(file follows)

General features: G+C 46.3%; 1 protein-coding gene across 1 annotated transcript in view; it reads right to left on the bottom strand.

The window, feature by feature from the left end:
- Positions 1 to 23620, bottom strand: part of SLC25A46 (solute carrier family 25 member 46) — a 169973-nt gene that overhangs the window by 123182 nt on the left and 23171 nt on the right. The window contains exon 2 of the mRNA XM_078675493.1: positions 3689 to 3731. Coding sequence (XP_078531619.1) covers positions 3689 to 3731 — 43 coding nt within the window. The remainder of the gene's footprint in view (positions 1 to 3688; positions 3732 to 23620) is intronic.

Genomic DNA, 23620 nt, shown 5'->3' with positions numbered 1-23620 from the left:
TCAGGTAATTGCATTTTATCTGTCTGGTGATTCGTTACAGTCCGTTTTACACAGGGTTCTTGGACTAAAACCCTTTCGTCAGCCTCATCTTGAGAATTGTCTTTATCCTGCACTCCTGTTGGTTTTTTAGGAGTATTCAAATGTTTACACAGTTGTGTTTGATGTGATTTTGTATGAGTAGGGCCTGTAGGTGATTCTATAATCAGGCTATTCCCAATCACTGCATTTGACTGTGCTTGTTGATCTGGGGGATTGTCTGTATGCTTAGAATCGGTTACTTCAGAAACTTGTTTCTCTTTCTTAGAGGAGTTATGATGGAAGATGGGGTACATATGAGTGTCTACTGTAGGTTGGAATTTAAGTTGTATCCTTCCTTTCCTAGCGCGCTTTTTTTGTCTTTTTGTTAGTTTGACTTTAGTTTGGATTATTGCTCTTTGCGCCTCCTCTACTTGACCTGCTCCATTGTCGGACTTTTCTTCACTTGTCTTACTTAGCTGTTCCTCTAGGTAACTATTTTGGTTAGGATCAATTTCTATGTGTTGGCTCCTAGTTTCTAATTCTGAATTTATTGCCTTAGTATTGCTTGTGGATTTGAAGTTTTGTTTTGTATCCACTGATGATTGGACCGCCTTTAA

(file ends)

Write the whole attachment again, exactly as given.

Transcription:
General features: G+C 46.3%; 1 protein-coding gene across 1 annotated transcript in view; it reads right to left on the bottom strand.

The window, feature by feature from the left end:
- Positions 1 to 23620, bottom strand: part of SLC25A46 (solute carrier family 25 member 46) — a 169973-nt gene that overhangs the window by 123182 nt on the left and 23171 nt on the right. The window contains exon 2 of the mRNA XM_078675493.1: positions 3689 to 3731. Coding sequence (XP_078531619.1) covers positions 3689 to 3731 — 43 coding nt within the window. The remainder of the gene's footprint in view (positions 1 to 3688; positions 3732 to 23620) is intronic.

Genomic DNA, 23620 nt, shown 5'->3' with positions numbered 1-23620 from the left:
TCAGGTAATTGCATTTTATCTGTCTGGTGATTCGTTACAGTCCGTTTTACACAGGGTTCTTGGACTAAAACCCTTTCGTCAGCCTCATCTTGAGAATTGTCTTTATCCTGCACTCCTGTTGGTTTTTTAGGAGTATTCAAATGTTTACACAGTTGTGTTTGATGTGATTTTGTATGAGTAGGGCCTGTAGGTGATTCTATAATCAGGCTATTCCCAATCACTGCATTTGACTGTGCTTGTTGATCTGGGGGATTGTCTGTATGCTTAGAATCGGTTACTTCAGAAACTTGTTTCTCTTTCTTAGAGGAGTTATGATGGAAGATGGGGTACATATGAGTGTCTACTGTAGGTTGGAATTTAAGTTGTATCCTTCCTTTCCTAGCGCGCTTTTTTTGTCTTTTTGTTAGTTTGACTTTAGTTTGGATTATTGCTCTTTGCGCCTCCTCTACTTGACCTGCTCCATTGTCGGACTTTTCTTCACTTGTCTTACTTAGCTGTTCCTCTAGGTAACTATTTTGGTTAGGATCAATTTCTATGTGTTGGCTCCTAGTTTCTAATTCTGAATTTATTGCCTTAGTATTGCTTGTGGATTTGAAGTTTTGTTTTGTATCCACTGATGATTGGACCGCCTTTAA